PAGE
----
Country Living (UK)

TURNING THE TIDE

At The National Lobster Hatchery in Cornwall, marine biologist Carly Daniels helps to support crustacean stocks

- Words by lauran elsden photograph­s by david charbit

You wouldn’t ordinarily think of lobsters as charismati­c but, according to marine biologist Dr Carly Daniels, they’re actually quite charming. “They have their own distinct personalit­ies,” she says, “and, as much as people might say they look fearsome, I think they’re rather beautiful.” Able to taste with their feet and regenerate lost legs, antennae and

claws, there’s no doubt that these crustacean­s are remarkable. Carly certainly thinks so and, as head of production, science and developmen­t at The National Lobster Hatchery in Padstow, she’s working to help ensure native lobsters continue to walk the seabeds around Cornwall and the Isles of Scilly.

In a bid to avoid the same fate as Mediterran­ean and Scandinavi­an stocks – which have never fully recovered from overfishin­g – the charity was set up in 2000 when lobster numbers showed signs of decline in Cornish waters. “Lobsters are known as a ‘keystone species’,” Carly explains. “Not only are they a coveted food, they also play a crucial role in the underwater ecosystem. They feed on the likes of starfish and sea urchins, which, if left unchecked, can affect the abundance and balance of other marine life.” On the quayside overlookin­g the Atlantic, The National Lobster Hatchery conducts important research and education projects. Most notably, Carly works tirelessly to raise young lobsters through their vulnerable larval stages before using Aquahive® systems – hexagonal trays that sit within a cylinder of water where feeding can be done in situ – to rear the juveniles. The team nurture the lobsters until they are around three months old, by which time they have developed a natural survival instinct, including learning how to hide in the sediment on the seabed, and can be released into the ocean.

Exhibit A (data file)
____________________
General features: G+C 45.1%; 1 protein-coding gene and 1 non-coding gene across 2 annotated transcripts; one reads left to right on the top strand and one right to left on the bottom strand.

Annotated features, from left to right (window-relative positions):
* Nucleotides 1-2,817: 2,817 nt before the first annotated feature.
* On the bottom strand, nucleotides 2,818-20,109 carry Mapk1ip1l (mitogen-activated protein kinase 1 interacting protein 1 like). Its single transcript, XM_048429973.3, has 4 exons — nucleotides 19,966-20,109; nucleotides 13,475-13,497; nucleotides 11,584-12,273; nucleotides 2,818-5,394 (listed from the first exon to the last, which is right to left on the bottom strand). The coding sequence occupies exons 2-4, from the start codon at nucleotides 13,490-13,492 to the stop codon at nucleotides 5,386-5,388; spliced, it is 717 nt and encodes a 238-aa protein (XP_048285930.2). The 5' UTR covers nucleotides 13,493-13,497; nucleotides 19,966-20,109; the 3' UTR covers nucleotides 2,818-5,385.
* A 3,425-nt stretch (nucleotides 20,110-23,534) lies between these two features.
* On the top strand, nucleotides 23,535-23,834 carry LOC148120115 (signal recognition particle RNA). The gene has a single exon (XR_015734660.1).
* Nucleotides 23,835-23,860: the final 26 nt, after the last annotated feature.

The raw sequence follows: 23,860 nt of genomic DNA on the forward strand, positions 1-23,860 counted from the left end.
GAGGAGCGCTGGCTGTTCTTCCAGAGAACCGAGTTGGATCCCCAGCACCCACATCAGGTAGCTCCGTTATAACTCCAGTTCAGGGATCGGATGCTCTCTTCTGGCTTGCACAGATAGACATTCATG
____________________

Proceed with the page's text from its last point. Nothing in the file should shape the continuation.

This important conservati­on work couldn’t be done without the help of local coastal communitie­s. “Fishermen bring female lobsters in to us when their fertilised eggs are between two to four weeks away from hatching,” Carly says. “In the wild, the babies released from their mother’s tail would float around as plankton; fish food basically. Only one in every 1,000 might ever make it through to adulthood.” It’s also the fishermen, along with local divers, who release the young lobsters back into the sea with

the hope they’ll grow into sizeable adults. “It’s great for it to go full circle and for the fishermen to get something back at the end.”

After studying marine biology at the University of Plymouth, Carly started to volunteer at the Hatchery. This marked the beginning of her fascinatio­n with lobsters, and in 2004 she was offered a permanent job. “I love that there’s always something new to learn about them,” she says. “Every time you’re trying to find the answer to a question, you’ve got to turn around and ask ten more.”

Having woken up in the early hours, Carly has made the journey from Padstow on the north coast to Par Docks on the south before sunrise. “My schedule varies drasticall­y,” she says. “One day I’m in the office from nine to five writing funding applicatio­ns, another I’m presenting our research to internatio­nal audiences.” But today she’s doing what she loves most. Pulling on yellow waterproof­s and a life jacket, she’s about to set out onto St Austell Bay.